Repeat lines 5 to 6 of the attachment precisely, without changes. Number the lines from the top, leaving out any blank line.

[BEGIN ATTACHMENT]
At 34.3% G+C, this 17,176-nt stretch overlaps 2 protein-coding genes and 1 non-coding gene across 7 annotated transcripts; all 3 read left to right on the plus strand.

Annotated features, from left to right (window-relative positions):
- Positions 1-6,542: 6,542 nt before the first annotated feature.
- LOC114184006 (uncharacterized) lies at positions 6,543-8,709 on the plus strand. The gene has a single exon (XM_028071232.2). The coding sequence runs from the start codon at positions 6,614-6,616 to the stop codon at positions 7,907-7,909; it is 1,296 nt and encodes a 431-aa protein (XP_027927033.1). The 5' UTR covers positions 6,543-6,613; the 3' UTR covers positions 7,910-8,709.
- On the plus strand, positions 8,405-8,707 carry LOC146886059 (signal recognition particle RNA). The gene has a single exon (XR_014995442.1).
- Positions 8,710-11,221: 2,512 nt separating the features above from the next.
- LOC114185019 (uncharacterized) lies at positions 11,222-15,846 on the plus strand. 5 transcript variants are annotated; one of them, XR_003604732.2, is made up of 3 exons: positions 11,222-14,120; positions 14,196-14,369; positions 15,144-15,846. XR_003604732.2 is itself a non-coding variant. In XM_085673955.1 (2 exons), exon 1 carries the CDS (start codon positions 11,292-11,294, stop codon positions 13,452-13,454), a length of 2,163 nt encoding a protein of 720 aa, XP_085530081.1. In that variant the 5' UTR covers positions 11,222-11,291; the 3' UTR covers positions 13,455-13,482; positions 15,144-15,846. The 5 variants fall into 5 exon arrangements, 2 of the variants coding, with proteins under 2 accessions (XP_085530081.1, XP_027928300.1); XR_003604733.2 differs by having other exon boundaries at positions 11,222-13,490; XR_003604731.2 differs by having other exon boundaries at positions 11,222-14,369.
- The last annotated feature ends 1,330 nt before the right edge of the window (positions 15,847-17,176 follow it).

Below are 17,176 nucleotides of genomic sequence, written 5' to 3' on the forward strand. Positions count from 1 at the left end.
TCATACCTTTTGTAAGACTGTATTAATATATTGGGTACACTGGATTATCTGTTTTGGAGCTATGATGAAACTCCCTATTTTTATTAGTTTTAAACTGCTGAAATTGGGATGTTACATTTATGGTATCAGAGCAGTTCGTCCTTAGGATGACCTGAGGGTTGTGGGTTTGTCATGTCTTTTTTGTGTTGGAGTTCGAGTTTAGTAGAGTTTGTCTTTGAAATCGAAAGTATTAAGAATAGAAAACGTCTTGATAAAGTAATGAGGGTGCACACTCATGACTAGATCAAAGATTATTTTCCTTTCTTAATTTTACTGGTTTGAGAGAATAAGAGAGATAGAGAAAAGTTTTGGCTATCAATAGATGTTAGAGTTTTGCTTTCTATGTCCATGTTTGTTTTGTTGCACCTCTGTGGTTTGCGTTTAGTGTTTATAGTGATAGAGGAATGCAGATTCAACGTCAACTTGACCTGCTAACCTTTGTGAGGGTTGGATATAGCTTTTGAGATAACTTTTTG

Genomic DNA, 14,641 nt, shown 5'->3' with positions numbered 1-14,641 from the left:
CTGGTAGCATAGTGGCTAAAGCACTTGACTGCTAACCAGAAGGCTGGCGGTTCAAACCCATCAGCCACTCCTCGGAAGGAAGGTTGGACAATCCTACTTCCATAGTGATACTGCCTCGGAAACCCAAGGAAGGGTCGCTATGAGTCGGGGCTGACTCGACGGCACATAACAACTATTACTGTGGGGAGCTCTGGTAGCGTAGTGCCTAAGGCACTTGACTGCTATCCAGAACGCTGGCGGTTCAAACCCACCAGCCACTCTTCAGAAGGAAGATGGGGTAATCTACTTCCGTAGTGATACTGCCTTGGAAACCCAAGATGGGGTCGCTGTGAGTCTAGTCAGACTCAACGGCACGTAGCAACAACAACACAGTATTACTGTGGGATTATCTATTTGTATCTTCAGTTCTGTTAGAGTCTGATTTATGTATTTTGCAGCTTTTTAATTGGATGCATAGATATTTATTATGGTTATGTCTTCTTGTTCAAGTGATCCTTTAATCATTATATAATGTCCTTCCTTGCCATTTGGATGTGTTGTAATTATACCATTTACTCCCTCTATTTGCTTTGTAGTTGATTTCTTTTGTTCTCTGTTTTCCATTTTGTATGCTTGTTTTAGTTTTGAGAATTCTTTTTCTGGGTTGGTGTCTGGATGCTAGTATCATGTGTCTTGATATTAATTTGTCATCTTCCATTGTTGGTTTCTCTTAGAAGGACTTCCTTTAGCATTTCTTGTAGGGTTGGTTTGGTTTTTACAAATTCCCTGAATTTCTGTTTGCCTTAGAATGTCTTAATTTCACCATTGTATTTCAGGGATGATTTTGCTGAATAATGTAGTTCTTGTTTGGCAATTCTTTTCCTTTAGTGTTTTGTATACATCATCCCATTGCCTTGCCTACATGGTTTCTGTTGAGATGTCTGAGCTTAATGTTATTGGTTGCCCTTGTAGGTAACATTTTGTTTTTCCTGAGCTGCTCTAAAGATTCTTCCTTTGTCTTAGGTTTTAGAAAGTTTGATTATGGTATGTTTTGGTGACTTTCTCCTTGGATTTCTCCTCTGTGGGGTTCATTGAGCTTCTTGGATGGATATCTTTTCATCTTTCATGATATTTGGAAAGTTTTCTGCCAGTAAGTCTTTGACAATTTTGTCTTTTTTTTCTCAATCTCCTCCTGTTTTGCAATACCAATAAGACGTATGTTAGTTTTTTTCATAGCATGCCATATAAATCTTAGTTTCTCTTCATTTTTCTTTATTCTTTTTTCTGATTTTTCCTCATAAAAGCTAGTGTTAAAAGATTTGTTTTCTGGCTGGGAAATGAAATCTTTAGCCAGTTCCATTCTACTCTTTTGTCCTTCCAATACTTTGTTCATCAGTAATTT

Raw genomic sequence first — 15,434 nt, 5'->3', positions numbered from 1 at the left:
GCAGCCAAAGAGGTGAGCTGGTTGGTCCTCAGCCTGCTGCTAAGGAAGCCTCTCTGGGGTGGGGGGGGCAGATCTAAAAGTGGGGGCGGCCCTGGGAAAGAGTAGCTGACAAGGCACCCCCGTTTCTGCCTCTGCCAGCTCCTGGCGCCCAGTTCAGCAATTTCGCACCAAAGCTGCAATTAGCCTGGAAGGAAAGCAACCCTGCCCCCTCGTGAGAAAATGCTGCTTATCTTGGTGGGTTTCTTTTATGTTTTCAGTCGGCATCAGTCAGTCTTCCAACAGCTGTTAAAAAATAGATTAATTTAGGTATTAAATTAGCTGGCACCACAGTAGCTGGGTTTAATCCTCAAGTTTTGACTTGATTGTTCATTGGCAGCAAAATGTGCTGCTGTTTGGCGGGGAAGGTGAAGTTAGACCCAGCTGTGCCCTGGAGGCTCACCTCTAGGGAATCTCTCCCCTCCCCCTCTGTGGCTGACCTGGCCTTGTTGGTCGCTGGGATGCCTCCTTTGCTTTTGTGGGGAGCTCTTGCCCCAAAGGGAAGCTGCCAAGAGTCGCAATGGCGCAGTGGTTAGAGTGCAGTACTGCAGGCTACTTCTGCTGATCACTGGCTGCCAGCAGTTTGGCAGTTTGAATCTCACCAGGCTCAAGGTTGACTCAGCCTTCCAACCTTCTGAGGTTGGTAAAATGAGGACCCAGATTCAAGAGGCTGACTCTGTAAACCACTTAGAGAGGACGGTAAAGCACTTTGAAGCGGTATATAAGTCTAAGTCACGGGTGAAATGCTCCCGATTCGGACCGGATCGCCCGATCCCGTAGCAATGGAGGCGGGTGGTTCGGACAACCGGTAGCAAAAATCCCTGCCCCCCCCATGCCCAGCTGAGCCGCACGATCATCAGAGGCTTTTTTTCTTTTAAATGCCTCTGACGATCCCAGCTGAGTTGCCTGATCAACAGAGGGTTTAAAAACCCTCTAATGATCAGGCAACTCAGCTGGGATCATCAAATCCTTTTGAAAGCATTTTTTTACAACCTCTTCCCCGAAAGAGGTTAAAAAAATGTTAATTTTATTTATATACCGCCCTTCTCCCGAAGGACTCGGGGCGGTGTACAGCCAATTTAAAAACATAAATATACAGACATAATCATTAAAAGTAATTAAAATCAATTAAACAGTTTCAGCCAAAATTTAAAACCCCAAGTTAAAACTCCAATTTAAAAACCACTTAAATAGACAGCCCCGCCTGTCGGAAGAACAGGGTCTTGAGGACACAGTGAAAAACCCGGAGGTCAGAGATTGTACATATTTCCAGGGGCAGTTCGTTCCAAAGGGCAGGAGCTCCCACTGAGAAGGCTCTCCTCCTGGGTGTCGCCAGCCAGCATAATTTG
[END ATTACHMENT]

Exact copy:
- On the plus strand, positions 8,405-8,707 carry LOC146886059 (signal recognition particle RNA). The gene has a single exon (XR_014995442.1).
- Positions 8,710-11,221: 2,512 nt separating the features above from the next.